Daniela Mack as Rosina and Javier Camarena as Almaviva in Il barbiere di Siviglia (ROH)
Daniela Mack as Rosina and Javier Camarena as Almaviva in Il barbiere di Siviglia (ROH)
© Mark Douet

Charming though it is, The Barber of Seville is a tricky opera to get right. Directors who crack its comic side can, if they're not careful, compromise the music's delights with distracting interventions. Yet at other times, such as here, even the best Rossini singers can find themselves starved of laughter. (Chuckling at witty surtitles doesn't count.)

With Moshe Leiser and Patrice Caurier's production of Il barbiere di Siviglia now in its fifth incarnation since 2005, the onset of comic bliss depends largely on where you sit. For my last viewing I was in the front stalls and everything worked fine; this time, placed further back (along with the majority of spectators), little sense of animation came across. I had recalled a funny scene early on in which Rosina shows her petulance by chucking darts at the wall, but although Daniela Mack seemed to be playing this very well I couldn't make out a single dart from where I was sitting and the moment was lost.

The source play by Beaumarchais is set chronologically before the events of The Marriage of Figaro and concerns the Commedia-influenced wooing by Almaviva of sweet Rosina, his future Countess, from beneath the baleful eye of her lustful guardian, Dr Bartolo. It's inherently witty and even a little sophisticated, so why the bulbous nose on the face of Berta the maid? Why the semaphored slapstick with the shaving cream? Why, in short, is there so much overplayed buffoonery and dodgy timing?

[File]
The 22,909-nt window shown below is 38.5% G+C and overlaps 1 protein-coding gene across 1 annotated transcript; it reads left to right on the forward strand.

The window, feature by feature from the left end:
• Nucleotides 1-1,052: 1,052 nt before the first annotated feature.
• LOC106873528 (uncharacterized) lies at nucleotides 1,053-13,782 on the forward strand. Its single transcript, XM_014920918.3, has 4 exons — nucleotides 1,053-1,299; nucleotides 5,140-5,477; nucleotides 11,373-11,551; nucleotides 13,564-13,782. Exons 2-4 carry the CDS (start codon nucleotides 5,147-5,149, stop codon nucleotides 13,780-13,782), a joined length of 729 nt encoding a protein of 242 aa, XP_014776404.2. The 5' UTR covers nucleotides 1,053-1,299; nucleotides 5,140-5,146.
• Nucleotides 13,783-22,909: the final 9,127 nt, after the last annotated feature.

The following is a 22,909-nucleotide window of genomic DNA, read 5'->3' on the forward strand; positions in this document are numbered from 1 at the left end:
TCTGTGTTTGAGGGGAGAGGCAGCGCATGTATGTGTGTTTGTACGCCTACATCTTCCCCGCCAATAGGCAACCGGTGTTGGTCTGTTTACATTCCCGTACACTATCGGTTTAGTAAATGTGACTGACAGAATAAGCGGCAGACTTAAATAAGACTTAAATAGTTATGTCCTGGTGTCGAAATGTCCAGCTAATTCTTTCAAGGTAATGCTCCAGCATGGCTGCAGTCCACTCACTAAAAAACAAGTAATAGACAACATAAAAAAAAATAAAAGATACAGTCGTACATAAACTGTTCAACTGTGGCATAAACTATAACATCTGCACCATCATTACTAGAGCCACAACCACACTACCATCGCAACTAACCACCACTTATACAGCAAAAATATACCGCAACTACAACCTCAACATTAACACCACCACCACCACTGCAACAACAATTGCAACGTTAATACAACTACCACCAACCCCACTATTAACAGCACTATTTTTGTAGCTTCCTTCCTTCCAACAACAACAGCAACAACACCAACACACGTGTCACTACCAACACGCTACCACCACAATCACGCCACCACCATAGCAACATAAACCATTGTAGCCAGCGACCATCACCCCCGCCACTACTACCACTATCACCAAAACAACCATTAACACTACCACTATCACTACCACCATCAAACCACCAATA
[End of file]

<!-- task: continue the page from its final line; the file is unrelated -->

Take opera glasses

Annabel Arden's Glyndebourne staging this summer may have been hamstrung by an ugly set but at least it had shovelfuls of wit and, in Björn Bürger and Taylor Stayton, an irresistible double act at its heart. The Royal Opera's Figaro and Almaviva, Vito Priante and Javier Camarena, are no less gifted than their country cousins but not even they can breathe life into Leiser and Caurier's flatly conceived opening scene.

If Priante and Camarena are clear-voiced assets, Mack on her Royal Opera debut is a star in the making. A mezzo in the Carmen mould, the Argentinian's Rosina smoulders like a rebellious bird and sings with ravishing engagement. Lighten the comedy a little and she'd be ideal.

The Portugese bass José Fardilha, another house debutant, makes heavy weather of Bartolo's throwaway patter number, and he shares with Ferruccio Furlanetto's Don Basilio an overweighted approach to the comedy. Madeleine Pierard on the other hand makes the most of Berta's solo number and leaves you wanting more.

Thomas Guthrie's revival of Leiser and Caurier's work is faithful, albeit with no attempt to solve any of the show's problems, and Christian Fenouillat's inventive set never fails to amuse. The ROH Orchestra plays with considerably less élan for Henrik Nánási than it did the previous evening under Pappano (in Norma), but speeds were pleasing even though articulation occasionally slipped.

A mixed bag of an evening, then, but not without its incidental pleasures. And if all else fails there's always Rossini at his most inspired to guarantee some entertainment. Unless you're front-stalls wealthy, though, take opera glasses.

Il barbiere di Siviglia runs in repertory at the Royal Opera House until 11 October.